Meet The Enigmatic PR Man Who Really Controls Russia

Vladislav Surkov Russia

Photo: Wikimedia Commons

Anyone who has any interest in Russian politics and society needs to head over to the London Review of Books right now and read Peter Pomerantsev’s article on Vladislav Surkov, the enigmatic figure who holds so much sway in Putin’s Russia.Here’s one of the key paragraphs near the beginning of the article:

There is something cherubic in Surkov’s soft, smooth face, something demonic in his stare. He trained as a theatre director then became a PR man; now his official role is ‘vice-head of the presidential administration’, but his influence over Russian politics is unsurpassed. He is the man behind the concept of ‘sovereign democracy’, in which democratic institutions are maintained without any democratic freedoms, the man who has turned television into a kitsch Putin-worshiping propaganda machine and launched pro-Kremlin youth groups happy to compare themselves to the Hitler Youth, to beat up foreigners and opposition journalists, and burn ‘unpatriotic’ books on Red Square. But this is only half the story.

Pomerantsev goes on to describe the very contradictions at the heart of Surkov. A former theatre kid who “wore velvet trousers, had long hair like Pink Floyd, wrote poetry, was a hit with the girls,” he eventually stumbles into a PR job with now-imprisoned billionaire Mikhail Khodorkovsky (who evidently doesn’t trust him) and goes on to work at the Kremlin. Pomerantsev notes with glee at the beginning of the article that on Surkov’s desk there sits “a picture of Tupac on his desk, next to the picture of Putin.”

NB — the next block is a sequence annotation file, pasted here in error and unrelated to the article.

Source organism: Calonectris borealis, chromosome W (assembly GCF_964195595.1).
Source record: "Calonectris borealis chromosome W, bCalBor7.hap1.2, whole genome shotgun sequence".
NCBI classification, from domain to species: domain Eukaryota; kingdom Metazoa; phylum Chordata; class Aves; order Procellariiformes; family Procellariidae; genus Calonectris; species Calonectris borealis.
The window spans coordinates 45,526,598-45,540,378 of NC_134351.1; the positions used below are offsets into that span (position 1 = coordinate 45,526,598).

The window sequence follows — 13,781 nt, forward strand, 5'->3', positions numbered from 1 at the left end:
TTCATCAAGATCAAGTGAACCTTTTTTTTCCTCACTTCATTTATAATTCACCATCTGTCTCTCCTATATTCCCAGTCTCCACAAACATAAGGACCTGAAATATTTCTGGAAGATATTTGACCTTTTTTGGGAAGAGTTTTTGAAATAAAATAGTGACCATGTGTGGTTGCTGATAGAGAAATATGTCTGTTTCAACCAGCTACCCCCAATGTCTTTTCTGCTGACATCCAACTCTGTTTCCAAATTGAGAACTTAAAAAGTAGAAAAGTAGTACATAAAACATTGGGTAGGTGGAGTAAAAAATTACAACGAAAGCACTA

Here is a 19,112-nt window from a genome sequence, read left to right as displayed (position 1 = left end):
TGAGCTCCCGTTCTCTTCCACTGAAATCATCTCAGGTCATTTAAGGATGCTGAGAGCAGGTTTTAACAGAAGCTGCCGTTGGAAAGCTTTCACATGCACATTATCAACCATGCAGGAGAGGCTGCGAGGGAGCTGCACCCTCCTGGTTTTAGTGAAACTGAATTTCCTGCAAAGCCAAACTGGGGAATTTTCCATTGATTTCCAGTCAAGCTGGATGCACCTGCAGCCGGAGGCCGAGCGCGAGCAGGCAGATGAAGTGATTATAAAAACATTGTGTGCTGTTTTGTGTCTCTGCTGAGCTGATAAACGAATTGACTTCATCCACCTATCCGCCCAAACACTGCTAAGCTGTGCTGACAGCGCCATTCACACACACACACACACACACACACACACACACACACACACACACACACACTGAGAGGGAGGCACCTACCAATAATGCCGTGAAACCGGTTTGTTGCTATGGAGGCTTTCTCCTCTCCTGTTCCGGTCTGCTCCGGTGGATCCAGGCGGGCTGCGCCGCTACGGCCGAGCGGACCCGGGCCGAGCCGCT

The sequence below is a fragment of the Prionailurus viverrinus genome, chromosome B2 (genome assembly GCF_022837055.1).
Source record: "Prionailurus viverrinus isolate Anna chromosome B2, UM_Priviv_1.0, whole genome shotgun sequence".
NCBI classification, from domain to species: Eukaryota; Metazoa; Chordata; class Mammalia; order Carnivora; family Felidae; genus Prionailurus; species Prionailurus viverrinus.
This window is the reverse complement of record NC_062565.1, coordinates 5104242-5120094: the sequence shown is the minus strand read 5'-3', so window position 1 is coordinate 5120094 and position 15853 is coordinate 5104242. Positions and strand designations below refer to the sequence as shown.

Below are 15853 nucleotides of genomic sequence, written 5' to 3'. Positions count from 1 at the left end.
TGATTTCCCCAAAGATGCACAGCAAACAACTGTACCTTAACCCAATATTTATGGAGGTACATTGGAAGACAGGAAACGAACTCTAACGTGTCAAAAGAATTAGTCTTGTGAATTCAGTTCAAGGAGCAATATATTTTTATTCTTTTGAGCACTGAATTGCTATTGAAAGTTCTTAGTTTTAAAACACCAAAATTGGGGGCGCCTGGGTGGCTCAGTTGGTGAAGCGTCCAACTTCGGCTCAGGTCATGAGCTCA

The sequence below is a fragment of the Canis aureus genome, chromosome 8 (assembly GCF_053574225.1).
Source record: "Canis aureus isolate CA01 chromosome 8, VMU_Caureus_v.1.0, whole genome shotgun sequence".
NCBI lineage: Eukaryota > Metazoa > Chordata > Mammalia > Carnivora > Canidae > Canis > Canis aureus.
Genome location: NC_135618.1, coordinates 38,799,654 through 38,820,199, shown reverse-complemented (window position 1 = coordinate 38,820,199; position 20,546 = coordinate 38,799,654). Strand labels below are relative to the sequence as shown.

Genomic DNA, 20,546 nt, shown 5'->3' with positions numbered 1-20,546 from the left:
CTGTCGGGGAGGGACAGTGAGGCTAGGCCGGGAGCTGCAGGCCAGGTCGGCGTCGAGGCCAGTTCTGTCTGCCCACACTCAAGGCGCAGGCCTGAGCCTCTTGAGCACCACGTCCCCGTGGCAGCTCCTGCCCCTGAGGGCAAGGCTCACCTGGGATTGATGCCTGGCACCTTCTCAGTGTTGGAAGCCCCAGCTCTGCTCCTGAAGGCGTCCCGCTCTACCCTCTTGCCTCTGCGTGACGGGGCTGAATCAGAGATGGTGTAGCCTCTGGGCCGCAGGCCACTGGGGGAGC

Surkov has even written a book (or, apparently written a book — it was released under a pseudonym) that appears to mirror his own life. A PR-hack who writes avant-garde poetry in his spare time and now sells fiction manuscripts to rich bureaucrats and gangsters. Surkov, or whoever wrote the book, can’t help but constantly compare the situation to Shakespeare’s Hamlet.

In many ways Pomerantsev’s article has the same aim as Maurizio Viroli’s critique of Silvio Berlusconi’s “veiled tyranny” that appeared in Foreign Affairs earlier this month, and like that article it is a fascinating attempt to understand two very different governments kept in balance not so much through brute force but more by a democratic culture completely contaminated by apathy, cynicism and cash.

Read the entire article at The London Review of Books >

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